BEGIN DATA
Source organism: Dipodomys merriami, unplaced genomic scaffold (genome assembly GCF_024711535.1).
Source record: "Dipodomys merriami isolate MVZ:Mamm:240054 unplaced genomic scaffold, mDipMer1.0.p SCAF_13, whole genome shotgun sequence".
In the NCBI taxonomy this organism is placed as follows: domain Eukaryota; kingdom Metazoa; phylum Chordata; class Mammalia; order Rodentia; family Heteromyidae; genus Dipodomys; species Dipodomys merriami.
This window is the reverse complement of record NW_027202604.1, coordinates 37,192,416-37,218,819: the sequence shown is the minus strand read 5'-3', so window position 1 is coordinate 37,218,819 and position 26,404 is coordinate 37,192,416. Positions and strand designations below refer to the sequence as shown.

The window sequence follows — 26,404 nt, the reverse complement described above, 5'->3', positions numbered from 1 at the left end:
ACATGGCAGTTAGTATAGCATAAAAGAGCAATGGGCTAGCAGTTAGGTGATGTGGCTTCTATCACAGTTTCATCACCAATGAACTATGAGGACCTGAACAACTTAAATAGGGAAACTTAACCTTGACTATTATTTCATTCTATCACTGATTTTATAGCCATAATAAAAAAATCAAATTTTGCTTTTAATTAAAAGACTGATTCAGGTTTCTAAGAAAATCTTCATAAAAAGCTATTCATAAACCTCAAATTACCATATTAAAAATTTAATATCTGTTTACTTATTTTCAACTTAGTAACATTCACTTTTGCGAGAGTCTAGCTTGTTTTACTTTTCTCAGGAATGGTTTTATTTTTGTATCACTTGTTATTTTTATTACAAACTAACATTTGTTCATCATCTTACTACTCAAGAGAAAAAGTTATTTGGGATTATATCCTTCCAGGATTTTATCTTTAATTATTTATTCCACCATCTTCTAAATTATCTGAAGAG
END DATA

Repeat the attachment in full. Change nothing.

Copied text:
Source organism: Dipodomys merriami, unplaced genomic scaffold (genome assembly GCF_024711535.1).
Source record: "Dipodomys merriami isolate MVZ:Mamm:240054 unplaced genomic scaffold, mDipMer1.0.p SCAF_13, whole genome shotgun sequence".
In the NCBI taxonomy this organism is placed as follows: domain Eukaryota; kingdom Metazoa; phylum Chordata; class Mammalia; order Rodentia; family Heteromyidae; genus Dipodomys; species Dipodomys merriami.
This window is the reverse complement of record NW_027202604.1, coordinates 37,192,416-37,218,819: the sequence shown is the minus strand read 5'-3', so window position 1 is coordinate 37,218,819 and position 26,404 is coordinate 37,192,416. Positions and strand designations below refer to the sequence as shown.

The window sequence follows — 26,404 nt, the reverse complement described above, 5'->3', positions numbered from 1 at the left end:
ACATGGCAGTTAGTATAGCATAAAAGAGCAATGGGCTAGCAGTTAGGTGATGTGGCTTCTATCACAGTTTCATCACCAATGAACTATGAGGACCTGAACAACTTAAATAGGGAAACTTAACCTTGACTATTATTTCATTCTATCACTGATTTTATAGCCATAATAAAAAAATCAAATTTTGCTTTTAATTAAAAGACTGATTCAGGTTTCTAAGAAAATCTTCATAAAAAGCTATTCATAAACCTCAAATTACCATATTAAAAATTTAATATCTGTTTACTTATTTTCAACTTAGTAACATTCACTTTTGCGAGAGTCTAGCTTGTTTTACTTTTCTCAGGAATGGTTTTATTTTTGTATCACTTGTTATTTTTATTACAAACTAACATTTGTTCATCATCTTACTACTCAAGAGAAAAAGTTATTTGGGATTATATCCTTCCAGGATTTTATCTTTAATTATTTATTCCACCATCTTCTAAATTATCTGAAGAG